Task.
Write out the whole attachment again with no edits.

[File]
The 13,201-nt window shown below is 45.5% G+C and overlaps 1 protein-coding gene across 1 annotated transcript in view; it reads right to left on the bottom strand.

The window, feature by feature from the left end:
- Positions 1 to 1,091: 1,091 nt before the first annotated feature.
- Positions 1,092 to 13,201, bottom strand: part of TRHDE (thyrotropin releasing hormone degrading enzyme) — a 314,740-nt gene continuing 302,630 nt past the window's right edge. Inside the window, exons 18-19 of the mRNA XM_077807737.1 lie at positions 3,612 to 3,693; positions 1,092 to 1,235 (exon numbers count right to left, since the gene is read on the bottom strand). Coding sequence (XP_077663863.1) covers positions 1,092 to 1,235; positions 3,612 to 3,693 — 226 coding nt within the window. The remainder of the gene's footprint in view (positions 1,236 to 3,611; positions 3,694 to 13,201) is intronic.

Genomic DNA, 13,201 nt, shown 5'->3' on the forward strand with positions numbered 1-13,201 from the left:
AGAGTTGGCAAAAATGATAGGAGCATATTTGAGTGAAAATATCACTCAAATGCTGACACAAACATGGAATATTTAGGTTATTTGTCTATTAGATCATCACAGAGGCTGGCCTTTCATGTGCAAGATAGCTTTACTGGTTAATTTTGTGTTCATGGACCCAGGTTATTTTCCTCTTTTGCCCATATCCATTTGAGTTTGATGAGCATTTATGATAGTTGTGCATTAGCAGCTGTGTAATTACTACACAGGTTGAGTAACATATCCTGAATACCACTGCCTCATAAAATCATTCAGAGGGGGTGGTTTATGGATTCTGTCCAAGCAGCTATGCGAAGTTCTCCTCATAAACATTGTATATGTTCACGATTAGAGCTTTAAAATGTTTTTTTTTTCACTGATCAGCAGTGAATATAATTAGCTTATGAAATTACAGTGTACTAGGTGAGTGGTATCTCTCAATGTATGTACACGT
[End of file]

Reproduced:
The 13,201-nt window shown below is 45.5% G+C and overlaps 1 protein-coding gene across 1 annotated transcript in view; it reads right to left on the bottom strand.

The window, feature by feature from the left end:
- Positions 1 to 1,091: 1,091 nt before the first annotated feature.
- Positions 1,092 to 13,201, bottom strand: part of TRHDE (thyrotropin releasing hormone degrading enzyme) — a 314,740-nt gene continuing 302,630 nt past the window's right edge. Inside the window, exons 18-19 of the mRNA XM_077807737.1 lie at positions 3,612 to 3,693; positions 1,092 to 1,235 (exon numbers count right to left, since the gene is read on the bottom strand). Coding sequence (XP_077663863.1) covers positions 1,092 to 1,235; positions 3,612 to 3,693 — 226 coding nt within the window. The remainder of the gene's footprint in view (positions 1,236 to 3,611; positions 3,694 to 13,201) is intronic.

Genomic DNA, 13,201 nt, shown 5'->3' on the forward strand with positions numbered 1-13,201 from the left:
AGAGTTGGCAAAAATGATAGGAGCATATTTGAGTGAAAATATCACTCAAATGCTGACACAAACATGGAATATTTAGGTTATTTGTCTATTAGATCATCACAGAGGCTGGCCTTTCATGTGCAAGATAGCTTTACTGGTTAATTTTGTGTTCATGGACCCAGGTTATTTTCCTCTTTTGCCCATATCCATTTGAGTTTGATGAGCATTTATGATAGTTGTGCATTAGCAGCTGTGTAATTACTACACAGGTTGAGTAACATATCCTGAATACCACTGCCTCATAAAATCATTCAGAGGGGGTGGTTTATGGATTCTGTCCAAGCAGCTATGCGAAGTTCTCCTCATAAACATTGTATATGTTCACGATTAGAGCTTTAAAATGTTTTTTTTTTCACTGATCAGCAGTGAATATAATTAGCTTATGAAATTACAGTGTACTAGGTGAGTGGTATCTCTCAATGTATGTACACGT